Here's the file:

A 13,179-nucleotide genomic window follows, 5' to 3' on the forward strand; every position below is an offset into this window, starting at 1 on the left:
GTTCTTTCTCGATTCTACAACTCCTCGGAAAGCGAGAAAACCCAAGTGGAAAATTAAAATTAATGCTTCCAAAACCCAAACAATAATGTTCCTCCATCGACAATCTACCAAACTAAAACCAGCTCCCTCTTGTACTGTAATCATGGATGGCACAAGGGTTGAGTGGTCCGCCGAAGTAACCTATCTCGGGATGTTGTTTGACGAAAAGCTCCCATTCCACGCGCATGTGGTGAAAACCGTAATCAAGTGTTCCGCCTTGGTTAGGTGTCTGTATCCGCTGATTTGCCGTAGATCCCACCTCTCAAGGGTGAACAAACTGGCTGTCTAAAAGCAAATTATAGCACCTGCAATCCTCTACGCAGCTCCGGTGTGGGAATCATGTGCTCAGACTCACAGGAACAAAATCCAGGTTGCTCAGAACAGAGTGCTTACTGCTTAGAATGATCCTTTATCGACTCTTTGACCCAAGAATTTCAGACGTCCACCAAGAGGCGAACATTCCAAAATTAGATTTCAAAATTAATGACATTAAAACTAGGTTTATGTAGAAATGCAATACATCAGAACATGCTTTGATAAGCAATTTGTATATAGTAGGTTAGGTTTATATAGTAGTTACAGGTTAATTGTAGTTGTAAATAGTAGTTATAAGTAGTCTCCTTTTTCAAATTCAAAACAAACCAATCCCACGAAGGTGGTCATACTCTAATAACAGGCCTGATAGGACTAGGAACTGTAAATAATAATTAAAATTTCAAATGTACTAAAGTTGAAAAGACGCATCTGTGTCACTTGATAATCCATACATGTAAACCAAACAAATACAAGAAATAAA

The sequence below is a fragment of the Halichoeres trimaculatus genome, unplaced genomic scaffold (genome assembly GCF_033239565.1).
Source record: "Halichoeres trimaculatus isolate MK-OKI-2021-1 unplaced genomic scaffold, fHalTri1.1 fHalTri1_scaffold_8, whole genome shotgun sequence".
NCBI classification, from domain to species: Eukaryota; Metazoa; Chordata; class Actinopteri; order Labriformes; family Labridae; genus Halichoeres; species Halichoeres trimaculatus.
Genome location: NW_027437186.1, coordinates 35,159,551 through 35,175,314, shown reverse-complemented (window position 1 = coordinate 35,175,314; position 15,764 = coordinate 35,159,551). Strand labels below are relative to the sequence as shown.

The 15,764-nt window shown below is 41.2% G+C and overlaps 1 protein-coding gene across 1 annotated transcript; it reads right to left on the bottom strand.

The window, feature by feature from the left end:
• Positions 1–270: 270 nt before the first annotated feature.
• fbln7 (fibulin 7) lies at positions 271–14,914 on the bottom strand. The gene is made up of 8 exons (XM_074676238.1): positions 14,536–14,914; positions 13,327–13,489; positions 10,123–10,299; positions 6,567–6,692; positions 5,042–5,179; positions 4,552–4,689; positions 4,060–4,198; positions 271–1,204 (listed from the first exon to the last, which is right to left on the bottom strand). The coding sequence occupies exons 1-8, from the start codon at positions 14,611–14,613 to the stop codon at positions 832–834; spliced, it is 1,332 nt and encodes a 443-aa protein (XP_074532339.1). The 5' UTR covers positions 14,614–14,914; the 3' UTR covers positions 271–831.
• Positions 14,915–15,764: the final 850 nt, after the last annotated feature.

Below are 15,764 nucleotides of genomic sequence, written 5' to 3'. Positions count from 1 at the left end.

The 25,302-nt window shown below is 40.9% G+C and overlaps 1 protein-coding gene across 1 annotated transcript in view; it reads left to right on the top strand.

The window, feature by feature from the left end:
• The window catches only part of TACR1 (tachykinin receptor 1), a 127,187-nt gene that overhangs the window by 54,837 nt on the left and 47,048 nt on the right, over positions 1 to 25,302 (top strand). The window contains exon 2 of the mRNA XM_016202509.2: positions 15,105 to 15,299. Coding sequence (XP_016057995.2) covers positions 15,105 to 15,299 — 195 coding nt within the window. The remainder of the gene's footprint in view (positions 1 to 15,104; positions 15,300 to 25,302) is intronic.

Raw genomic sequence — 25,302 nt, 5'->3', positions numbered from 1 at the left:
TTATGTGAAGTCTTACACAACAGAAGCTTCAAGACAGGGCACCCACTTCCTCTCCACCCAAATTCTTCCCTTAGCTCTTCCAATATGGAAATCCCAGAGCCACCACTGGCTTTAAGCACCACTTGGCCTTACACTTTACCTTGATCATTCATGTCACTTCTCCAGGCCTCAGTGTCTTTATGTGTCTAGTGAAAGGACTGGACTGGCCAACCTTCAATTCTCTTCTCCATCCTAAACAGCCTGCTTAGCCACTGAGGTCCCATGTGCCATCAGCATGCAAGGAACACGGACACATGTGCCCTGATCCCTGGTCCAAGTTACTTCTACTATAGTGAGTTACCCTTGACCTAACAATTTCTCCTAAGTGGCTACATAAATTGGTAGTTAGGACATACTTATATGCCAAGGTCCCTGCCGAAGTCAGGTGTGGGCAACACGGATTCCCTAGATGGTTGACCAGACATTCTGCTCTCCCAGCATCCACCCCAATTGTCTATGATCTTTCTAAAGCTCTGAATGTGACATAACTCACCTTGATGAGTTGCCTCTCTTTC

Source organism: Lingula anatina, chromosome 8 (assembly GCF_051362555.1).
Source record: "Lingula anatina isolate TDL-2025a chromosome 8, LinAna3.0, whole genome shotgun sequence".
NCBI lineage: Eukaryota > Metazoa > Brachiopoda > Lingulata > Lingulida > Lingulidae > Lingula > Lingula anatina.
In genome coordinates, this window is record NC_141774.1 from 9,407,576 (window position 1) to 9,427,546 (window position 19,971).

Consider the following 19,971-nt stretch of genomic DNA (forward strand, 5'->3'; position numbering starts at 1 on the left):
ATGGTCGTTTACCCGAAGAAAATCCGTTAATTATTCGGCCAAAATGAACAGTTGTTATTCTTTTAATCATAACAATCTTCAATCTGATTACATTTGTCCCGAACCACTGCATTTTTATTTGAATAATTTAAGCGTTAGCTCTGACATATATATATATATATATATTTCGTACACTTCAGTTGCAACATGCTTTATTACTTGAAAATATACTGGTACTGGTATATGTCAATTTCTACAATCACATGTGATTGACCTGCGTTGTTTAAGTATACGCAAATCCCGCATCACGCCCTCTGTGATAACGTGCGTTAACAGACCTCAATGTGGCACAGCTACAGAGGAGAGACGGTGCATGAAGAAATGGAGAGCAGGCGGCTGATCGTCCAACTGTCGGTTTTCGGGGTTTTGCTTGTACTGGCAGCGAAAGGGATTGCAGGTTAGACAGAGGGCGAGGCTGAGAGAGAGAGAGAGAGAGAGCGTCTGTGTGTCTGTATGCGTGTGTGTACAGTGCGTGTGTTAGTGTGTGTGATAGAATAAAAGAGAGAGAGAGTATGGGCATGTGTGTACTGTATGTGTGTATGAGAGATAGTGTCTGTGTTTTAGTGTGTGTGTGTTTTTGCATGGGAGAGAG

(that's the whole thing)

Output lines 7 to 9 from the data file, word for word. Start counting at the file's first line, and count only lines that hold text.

The 15,764-nt window shown below is 41.2% G+C and overlaps 1 protein-coding gene across 1 annotated transcript; it reads right to left on the bottom strand.

The window, feature by feature from the left end:
• Positions 1–270: 270 nt before the first annotated feature.